There's plenty of philosophers out there. Most of them have “day jobs.” It’s hard to…
Many thought leaders gather content like magpies decorating a nest. They’re intellectually curious and constantly exploring topics that interest them. Here’s a shiny button. Here’s a piece of string. Every article they read and every conversation they have, leads to new ideas. Sure, magpies end up with a lot of content, but that kind of work will never build a cohesive platform for your thought leadership. You’re doing things the hard way!
Once, we had a thought leader show up with stacks of content on tons of topics, addressing so many questions that her real message was hard to grasp – or find! It was like a hoarder’s version of thought leadership. Yet within all that material, she had solid ideas that would benefit her clients. They were just getting lost in the tangle. So, how do you take years of diverse thought leadership and distill it down to its essence?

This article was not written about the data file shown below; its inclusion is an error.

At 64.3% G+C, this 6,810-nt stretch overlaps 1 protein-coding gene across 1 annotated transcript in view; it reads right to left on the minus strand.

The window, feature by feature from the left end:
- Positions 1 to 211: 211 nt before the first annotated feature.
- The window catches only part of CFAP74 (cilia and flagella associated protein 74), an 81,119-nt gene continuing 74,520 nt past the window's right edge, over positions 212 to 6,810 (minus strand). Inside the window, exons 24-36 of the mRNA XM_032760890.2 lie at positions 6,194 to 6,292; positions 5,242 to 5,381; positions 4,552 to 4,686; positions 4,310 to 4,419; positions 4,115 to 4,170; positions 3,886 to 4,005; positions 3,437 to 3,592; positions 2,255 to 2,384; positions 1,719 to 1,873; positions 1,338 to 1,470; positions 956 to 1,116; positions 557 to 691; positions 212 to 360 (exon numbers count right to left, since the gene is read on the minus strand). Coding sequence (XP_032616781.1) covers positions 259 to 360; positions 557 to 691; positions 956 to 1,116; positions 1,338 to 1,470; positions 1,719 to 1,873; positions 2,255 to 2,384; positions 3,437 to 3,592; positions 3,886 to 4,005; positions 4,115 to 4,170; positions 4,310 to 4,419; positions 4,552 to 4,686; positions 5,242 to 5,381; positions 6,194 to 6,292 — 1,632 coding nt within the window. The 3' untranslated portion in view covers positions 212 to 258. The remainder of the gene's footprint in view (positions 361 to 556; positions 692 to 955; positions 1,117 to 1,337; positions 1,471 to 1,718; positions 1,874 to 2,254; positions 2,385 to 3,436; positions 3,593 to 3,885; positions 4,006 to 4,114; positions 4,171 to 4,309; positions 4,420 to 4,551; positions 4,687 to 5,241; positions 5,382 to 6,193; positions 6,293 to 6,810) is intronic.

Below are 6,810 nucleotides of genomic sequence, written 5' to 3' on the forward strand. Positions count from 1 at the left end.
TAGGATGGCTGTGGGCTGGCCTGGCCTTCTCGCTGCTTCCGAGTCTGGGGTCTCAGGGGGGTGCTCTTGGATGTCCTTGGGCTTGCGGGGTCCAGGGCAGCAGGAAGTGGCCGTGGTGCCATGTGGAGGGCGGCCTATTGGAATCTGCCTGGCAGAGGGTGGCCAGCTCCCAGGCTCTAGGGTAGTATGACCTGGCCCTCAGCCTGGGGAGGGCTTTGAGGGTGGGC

Ask some of your current clients these questions:
- What excites you most about my content;
- Which of my ideas solve hard problems; and
- What’s just noise?
It’s easy for thought leaders to be too close to their content, or so in love with considering new ideas that they forget about amazing solutions they’ve already created. In writing, narrowing down your focus is called “murdering your darlings.” To be successful, you have to clearly analyze your ideas, find the strongest ones, and focus on innovating around those concepts. What’s at the heart of your solutions? What drives your content, and what does it do best?
Lastly, evaluate your content’s timeliness; will this material still be relevant and meaningful in five years? Ten? You don’t want to waste your valuable time on ideas that are too topical, or won’t be important years down the road.
Your clients and buyers don’t want content that attempts to solve every possible business issue known to humankind. Attempting such comprehensiveness will simply overwhelm people – and your best ideas will get lost. It’s better to be known for solving a few issues well than for having a massive pastiche of content that’s been poorly stitched together. Don’t be a magpie! Stick to your best work, and keep it relevant and clear.